The Recipe: Chicken Potpie Soup
Original Recipe Found In: Food Network magazine, December 2012
What You'll Need:
1 disk refrigerated Pie Dough
1/2 Teaspoon plus a pinch of Poultry Seasoning
2 Tablespoons unsalted Butter
1 Pound skinless, boneless Chicken breasts, cut into 1/2 inch pieces
2 Stalks Celery, chopped
1 medium Onion chopped
1/4 Cup all-purpose Flour
3 Cups low-sodium Chicken Broth
1 Cup Half-and-Half
3 medium Yukon gold Potatoes, chopped
1 10 ounce package frozen Mixed Peas and Carrots*
*Note: We are omitting the mixed peas and carrots and using a premade mirepoix mixture. This is a handy mixture to get, especially if you don't like to waste time chopping vegetables.
To start, preheat the oven to 425 degrees. On a large baking sheet, unroll the pie dough and sprinkle with pepper and a pinch of the poultry seasoning. Cut the disk into four quarters and bake until the dough is cooked through and is puffed and golden, about ten minutes. If you are concerned about finding poultry seasoning, it's actually not that hard to find. It's located right with the other seasonings and spices in your local grocery store.
|Pie crust, sans pie|
While the pie dough cooks, melt the butter in a large pot over medium high heat. Once the butter is melted, add the chicken and 1/2 teaspoon of salt and cook. Don't be tempted to move the chicken, because it will need to cook undisturbed for two minutes. Then cook the chicken, stirring for about one minute. Transfer to a bowl and keep warm.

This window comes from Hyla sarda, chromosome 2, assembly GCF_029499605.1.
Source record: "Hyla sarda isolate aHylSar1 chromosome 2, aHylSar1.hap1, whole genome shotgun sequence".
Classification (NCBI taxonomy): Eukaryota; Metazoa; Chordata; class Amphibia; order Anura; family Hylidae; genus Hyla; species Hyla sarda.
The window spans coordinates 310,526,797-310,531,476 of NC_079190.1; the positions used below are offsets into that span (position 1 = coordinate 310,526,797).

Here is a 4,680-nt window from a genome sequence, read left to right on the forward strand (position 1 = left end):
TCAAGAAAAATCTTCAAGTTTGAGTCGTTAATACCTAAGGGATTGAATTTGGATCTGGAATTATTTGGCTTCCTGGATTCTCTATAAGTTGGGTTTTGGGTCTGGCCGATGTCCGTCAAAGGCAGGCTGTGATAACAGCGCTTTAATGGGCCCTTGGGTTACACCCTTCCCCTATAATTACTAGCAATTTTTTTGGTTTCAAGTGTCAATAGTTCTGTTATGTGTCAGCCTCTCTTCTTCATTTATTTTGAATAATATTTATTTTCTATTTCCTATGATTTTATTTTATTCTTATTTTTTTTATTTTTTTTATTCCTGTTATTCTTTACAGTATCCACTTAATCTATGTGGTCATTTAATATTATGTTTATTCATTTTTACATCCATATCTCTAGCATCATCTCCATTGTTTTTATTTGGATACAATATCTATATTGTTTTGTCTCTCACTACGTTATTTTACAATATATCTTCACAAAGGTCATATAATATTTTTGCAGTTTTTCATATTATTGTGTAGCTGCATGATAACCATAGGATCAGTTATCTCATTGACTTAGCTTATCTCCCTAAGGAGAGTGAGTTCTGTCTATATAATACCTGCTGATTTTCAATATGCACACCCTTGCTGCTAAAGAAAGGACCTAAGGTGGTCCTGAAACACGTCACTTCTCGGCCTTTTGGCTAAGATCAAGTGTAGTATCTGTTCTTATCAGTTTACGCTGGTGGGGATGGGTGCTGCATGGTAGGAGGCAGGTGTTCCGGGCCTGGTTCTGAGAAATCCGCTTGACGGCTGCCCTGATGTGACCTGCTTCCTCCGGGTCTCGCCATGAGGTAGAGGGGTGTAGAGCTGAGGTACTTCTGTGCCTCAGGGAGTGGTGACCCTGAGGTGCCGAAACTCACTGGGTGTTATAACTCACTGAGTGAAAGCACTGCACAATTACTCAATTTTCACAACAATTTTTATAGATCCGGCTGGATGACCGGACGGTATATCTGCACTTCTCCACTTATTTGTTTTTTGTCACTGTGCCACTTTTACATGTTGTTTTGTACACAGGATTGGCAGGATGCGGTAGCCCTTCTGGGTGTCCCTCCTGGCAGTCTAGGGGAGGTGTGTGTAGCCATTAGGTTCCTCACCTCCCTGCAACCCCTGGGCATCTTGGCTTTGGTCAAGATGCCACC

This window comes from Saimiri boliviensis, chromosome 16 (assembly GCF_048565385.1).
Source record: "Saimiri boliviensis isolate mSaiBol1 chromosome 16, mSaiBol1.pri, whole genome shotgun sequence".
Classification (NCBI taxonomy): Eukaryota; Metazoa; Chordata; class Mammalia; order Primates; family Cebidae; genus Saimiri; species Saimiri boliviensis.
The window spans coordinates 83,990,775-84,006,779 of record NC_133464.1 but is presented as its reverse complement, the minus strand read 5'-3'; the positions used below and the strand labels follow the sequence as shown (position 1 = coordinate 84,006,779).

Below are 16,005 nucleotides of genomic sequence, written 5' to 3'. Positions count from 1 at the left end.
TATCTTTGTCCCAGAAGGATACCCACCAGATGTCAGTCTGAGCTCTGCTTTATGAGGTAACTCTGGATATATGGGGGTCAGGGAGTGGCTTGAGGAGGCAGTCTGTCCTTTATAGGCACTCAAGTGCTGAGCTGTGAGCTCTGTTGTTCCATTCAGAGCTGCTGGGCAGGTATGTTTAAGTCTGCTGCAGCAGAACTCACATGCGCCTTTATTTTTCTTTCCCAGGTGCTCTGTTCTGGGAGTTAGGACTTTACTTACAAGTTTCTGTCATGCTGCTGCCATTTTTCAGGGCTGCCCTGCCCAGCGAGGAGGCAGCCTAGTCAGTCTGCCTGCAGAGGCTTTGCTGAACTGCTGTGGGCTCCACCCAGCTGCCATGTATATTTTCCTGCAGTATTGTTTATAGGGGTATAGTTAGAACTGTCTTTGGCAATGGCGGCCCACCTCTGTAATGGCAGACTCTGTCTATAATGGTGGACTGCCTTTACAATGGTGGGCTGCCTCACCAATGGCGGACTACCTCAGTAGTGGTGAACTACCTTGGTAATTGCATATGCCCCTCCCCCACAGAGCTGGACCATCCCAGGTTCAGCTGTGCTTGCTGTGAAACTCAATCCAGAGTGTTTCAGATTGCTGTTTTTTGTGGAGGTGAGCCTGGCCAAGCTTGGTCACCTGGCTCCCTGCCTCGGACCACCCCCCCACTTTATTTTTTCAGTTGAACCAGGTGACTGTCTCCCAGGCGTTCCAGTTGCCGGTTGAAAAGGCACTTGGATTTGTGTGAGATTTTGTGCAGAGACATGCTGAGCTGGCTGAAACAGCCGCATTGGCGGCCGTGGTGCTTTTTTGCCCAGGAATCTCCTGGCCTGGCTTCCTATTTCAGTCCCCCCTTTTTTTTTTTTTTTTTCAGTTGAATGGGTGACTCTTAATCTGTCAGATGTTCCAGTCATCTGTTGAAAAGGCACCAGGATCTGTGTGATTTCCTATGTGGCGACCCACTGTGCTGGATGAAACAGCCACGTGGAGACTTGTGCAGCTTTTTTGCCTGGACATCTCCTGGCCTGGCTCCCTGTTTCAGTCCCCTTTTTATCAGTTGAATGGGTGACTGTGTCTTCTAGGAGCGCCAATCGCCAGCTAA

Next, in the same pot, add the celery, onion, flour, 1/2 teaspoon of salt, and 1/2 teaspoon of poultry seasoning and cook for one minute, stirring. Stir in two cups of water, the chicken broth, half and half, and potatoes. Cover this mixture and bring to a simmer. Reduce the heat to medium. Keep the pot partially covered and simmer for 10 minutes. Add the peas and carrots and continue to simmer until the vegetables are tender, about six minutes.
|Getting all those flavors ready for our tastebuds!|
Return the chicken to the pot and cook until everything is cooked through, about one minute. Divide amongst bowl, top with the crust, serve, and enjoy!
The End Result:
While the premise behind this dish was promising, it ended up somewhat similar to a recipe I made two years ago. The base of the soup should have been thickened, but resulted in a runny, flavorless mixture. Also, my potatoes were somewhat undercooked, and that also threw off the flavor of the dish. But something miraculous happened when the soup amount in my bowl got lower. Not only did the base get thicker, the potatoes were cooked and the flavor of the soup was actually there; if only the entire bowl of soup had that flavor. I think I underestimated the "simmer" portion of the recipe. That's where the true heart of any soup is - if you let the flavors meld during the simmer process, it will go a long way for a truly, hearty dish.
Thanks for joining us this evening. Check back tomorrow as Tyler delves into a brand new recipe. Until then,